Study Appraisal: Qualitative Studies
The aim of this chapter is to provide an overview of qualitative research and its appraisal.
After completing this chapter readers will be aware of the range of qualitative research and be aware of the questions that need to be addressed in appraising qualitative research.
Qualitative research looks at people’s experiences, attitudes and beliefs or their perceptions of a situation. In healthcare it has been used to help generate new theories, understand patients’ and clinicians’ behaviour, to develop appropriate interventions, evaluate healthcare policy or systems of care and to enhance and help explain quantitative data.
Qualitative research can be used to address such issues as what it is like to live with a certain condition (e.g trigeminal neuralgia) or what it is like to have a diagnosis of oral cancer.
Qualitative methods include techniques such as interviews, focus groups, observation and a wide range of approaches. They could include the following:
Phenomenology. This looks at how people see their world.
Grounded theory. This method emanates from sociology and aims to generate theory from data using a range of techniques noted above.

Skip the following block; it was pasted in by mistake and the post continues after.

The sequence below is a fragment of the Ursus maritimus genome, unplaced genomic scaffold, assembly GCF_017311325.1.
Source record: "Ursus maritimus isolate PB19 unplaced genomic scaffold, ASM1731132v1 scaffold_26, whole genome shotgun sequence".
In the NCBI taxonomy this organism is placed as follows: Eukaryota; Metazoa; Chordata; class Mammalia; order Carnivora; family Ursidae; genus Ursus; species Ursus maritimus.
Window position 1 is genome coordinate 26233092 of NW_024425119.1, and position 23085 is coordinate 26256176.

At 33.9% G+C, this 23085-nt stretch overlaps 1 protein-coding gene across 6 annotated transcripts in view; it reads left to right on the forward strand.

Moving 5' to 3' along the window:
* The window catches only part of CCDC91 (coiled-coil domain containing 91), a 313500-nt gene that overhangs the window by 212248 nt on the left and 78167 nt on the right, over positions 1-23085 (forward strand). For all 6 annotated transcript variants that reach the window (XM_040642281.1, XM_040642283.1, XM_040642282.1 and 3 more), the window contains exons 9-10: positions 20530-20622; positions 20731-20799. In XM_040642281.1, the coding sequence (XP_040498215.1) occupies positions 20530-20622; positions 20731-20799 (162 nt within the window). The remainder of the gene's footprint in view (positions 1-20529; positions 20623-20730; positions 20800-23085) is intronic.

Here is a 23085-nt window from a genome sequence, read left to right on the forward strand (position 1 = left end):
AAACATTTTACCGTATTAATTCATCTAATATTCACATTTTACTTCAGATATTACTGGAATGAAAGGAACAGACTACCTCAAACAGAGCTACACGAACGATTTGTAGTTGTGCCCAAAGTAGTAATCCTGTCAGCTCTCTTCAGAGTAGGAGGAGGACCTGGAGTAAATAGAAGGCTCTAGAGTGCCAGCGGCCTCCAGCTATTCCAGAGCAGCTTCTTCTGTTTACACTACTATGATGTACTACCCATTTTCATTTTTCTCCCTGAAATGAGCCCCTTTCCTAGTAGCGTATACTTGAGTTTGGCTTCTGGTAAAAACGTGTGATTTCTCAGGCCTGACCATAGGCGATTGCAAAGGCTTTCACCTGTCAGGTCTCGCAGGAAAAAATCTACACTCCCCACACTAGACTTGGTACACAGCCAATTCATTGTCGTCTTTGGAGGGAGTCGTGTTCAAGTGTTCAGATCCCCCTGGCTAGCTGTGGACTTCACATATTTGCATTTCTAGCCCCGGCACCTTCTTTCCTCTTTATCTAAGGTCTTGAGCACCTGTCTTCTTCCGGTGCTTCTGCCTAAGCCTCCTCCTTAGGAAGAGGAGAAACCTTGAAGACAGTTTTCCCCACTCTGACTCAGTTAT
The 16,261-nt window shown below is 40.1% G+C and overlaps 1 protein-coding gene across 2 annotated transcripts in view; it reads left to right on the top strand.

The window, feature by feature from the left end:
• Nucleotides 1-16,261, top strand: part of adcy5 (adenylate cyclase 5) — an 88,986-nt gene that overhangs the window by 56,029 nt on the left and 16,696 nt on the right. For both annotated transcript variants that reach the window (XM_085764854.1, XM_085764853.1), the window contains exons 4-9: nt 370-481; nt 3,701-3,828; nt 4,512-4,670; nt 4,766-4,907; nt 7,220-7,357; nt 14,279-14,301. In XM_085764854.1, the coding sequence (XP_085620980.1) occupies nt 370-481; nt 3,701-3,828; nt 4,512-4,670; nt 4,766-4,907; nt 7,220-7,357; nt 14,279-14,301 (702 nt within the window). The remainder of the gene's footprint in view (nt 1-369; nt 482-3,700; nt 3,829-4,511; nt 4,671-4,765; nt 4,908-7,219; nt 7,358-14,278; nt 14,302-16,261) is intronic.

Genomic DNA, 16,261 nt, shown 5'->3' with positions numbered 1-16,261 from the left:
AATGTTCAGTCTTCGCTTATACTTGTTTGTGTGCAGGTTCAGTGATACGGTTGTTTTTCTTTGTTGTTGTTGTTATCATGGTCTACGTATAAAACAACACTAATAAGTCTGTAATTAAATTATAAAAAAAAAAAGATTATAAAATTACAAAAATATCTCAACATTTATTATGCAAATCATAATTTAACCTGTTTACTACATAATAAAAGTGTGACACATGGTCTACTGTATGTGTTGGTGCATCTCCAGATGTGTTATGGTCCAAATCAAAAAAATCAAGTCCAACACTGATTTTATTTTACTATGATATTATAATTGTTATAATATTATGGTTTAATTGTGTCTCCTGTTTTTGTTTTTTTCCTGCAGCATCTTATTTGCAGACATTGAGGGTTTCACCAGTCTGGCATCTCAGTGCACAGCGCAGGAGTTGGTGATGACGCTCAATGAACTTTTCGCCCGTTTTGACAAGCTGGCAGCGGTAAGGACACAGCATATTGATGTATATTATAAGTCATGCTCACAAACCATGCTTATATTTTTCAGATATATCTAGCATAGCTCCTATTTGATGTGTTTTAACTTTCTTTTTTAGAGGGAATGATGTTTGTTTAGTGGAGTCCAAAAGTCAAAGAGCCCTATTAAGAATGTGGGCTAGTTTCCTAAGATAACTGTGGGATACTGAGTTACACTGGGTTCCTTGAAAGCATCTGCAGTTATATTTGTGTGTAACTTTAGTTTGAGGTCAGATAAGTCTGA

Ethnography. This approach is developed from anthropology and looks at behaviour within a culture
Critical theory. Here the approach is to specifically increase people’s understanding of their situation and through this they initiate change.
In general, qualitative research attempts to understand human action through a collection of individual accounts of subjective experiences. It adopts an “inductive approach” where knowledge is generated rather than tested, as in the quantitative approach where a hypothetico-deductive approach is taken, seeking to explain behaviour through the verification and falsification of hypotheses.
Black(1994) argued for the value of qualitative research in healthcare research and later Sackett and Wennberg (1997) emphasised that it was the research question itself that should be the determining factor in research design.
It is clear that high-quality qualitative and quantitative research is necessary to improve the effectiveness of healthcare delivery. Consequently there is a need for appraisal of qualitative literature as there is in the quantitative literature. Popay et al. (1998) provide a useful framework but they argue that there is no absolute list or criteria, and Mays and Pope (2000) highlight the fact that there are no easy solutions to limit the likelihood that there will be errors in qualitative research.
However, some guidance can be given in what to look for when appraising qualitative research, and key elements to consider in good qualitative research are: